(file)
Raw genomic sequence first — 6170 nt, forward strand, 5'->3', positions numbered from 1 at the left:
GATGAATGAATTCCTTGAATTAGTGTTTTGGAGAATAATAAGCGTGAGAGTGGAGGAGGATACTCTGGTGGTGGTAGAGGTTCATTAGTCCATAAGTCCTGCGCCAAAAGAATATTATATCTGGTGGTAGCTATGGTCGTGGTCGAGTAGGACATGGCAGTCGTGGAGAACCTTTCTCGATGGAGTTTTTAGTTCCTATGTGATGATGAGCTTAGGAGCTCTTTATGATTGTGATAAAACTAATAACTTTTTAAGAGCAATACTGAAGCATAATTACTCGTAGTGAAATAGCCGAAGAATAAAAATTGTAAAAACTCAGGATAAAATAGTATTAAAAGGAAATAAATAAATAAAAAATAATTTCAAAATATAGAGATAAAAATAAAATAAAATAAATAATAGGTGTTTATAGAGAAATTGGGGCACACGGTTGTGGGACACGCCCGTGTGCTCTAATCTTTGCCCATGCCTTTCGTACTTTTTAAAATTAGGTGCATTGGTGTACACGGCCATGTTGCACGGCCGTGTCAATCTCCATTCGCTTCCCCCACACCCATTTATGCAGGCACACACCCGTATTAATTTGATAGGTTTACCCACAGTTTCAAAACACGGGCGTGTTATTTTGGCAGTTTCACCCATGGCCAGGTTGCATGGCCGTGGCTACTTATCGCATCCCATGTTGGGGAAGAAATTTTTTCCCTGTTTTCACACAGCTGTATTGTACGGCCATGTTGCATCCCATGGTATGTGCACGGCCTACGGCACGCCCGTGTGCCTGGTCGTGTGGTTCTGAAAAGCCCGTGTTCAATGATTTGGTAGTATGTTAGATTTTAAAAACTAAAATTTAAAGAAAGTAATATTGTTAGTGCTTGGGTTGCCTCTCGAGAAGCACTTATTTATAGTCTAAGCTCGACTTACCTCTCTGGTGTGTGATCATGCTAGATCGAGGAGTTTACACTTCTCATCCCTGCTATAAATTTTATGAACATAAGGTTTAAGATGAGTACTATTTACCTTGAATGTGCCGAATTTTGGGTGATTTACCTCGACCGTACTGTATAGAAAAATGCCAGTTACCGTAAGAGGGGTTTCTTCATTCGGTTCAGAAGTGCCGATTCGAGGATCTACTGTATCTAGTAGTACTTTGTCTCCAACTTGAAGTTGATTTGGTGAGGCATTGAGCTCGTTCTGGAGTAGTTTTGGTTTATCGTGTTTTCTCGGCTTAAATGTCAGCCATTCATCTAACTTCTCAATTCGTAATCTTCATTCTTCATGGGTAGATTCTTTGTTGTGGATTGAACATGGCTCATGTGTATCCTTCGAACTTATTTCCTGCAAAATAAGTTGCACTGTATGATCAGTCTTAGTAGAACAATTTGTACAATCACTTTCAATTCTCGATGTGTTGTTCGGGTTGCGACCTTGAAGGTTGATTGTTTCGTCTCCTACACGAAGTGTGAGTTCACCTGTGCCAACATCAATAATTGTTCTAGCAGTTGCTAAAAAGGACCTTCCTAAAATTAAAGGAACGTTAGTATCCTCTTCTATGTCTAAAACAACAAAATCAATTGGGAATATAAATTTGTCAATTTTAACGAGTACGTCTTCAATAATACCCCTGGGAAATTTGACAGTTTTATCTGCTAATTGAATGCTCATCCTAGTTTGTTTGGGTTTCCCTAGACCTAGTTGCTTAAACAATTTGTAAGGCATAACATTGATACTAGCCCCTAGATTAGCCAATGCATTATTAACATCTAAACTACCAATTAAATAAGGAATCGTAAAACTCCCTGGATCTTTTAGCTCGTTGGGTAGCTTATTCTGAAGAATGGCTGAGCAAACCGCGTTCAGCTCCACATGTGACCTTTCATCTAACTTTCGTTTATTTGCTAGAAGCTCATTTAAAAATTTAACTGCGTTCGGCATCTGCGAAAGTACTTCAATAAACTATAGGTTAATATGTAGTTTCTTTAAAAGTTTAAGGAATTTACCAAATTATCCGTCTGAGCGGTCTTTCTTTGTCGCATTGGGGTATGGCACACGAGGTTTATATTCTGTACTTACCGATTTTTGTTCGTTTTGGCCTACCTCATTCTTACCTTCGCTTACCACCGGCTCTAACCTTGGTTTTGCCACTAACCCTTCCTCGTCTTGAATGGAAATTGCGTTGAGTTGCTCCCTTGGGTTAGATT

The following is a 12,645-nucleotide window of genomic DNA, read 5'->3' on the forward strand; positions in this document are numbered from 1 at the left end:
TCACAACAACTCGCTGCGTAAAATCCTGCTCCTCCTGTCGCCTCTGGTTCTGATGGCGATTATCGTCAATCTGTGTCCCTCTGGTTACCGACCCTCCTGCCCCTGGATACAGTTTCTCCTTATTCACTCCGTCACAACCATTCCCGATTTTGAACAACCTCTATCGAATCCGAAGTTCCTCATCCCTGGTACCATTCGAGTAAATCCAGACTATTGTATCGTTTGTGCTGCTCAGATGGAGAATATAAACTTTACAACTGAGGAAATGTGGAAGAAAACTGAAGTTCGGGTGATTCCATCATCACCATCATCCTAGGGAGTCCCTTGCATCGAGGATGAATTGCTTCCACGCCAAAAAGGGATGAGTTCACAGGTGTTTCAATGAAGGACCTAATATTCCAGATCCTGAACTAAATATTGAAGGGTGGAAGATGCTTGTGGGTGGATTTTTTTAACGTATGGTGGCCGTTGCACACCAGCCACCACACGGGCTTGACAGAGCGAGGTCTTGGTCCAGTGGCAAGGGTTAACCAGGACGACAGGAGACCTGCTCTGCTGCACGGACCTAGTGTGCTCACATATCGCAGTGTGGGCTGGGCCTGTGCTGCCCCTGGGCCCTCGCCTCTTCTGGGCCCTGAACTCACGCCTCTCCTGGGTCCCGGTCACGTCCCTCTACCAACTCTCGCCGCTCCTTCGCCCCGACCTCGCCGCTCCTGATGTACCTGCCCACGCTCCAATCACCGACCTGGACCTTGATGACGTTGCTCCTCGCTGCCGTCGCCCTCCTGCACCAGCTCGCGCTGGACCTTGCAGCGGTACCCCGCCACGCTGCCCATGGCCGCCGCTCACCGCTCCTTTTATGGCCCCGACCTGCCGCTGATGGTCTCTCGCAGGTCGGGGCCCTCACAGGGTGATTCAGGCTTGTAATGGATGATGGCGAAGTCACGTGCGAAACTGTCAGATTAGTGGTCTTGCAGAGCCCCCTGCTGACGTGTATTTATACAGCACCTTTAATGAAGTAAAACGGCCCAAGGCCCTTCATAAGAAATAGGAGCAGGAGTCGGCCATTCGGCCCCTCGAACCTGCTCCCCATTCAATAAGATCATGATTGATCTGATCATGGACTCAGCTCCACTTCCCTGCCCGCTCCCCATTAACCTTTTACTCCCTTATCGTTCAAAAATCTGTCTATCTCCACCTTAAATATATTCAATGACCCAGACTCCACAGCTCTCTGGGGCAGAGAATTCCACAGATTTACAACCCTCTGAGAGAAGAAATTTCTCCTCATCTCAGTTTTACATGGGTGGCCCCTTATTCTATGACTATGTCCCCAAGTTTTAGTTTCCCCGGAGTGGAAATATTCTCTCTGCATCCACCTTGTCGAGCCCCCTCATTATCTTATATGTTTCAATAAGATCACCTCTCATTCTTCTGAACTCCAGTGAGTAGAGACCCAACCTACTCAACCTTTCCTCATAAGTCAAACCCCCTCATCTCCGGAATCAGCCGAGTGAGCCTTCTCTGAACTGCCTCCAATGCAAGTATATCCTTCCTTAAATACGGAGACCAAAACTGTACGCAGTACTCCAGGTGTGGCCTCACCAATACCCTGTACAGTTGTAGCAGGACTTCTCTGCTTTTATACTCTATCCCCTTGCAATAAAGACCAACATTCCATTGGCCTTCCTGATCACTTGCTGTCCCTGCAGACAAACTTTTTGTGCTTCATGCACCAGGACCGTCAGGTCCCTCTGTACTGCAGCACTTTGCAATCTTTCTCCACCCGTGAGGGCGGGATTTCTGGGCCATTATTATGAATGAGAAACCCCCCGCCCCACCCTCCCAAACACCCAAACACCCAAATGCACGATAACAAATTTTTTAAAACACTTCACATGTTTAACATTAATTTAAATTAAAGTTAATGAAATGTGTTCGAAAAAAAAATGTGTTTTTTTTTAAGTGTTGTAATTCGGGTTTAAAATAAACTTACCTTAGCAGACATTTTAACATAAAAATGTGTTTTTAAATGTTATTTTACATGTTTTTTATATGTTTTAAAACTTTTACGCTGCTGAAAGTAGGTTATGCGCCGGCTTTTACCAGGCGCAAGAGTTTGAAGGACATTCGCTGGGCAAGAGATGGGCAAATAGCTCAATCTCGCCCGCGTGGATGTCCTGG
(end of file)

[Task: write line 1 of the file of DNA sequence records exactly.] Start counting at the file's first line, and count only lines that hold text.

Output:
Raw genomic sequence first — 6170 nt, forward strand, 5'->3', positions numbered from 1 at the left: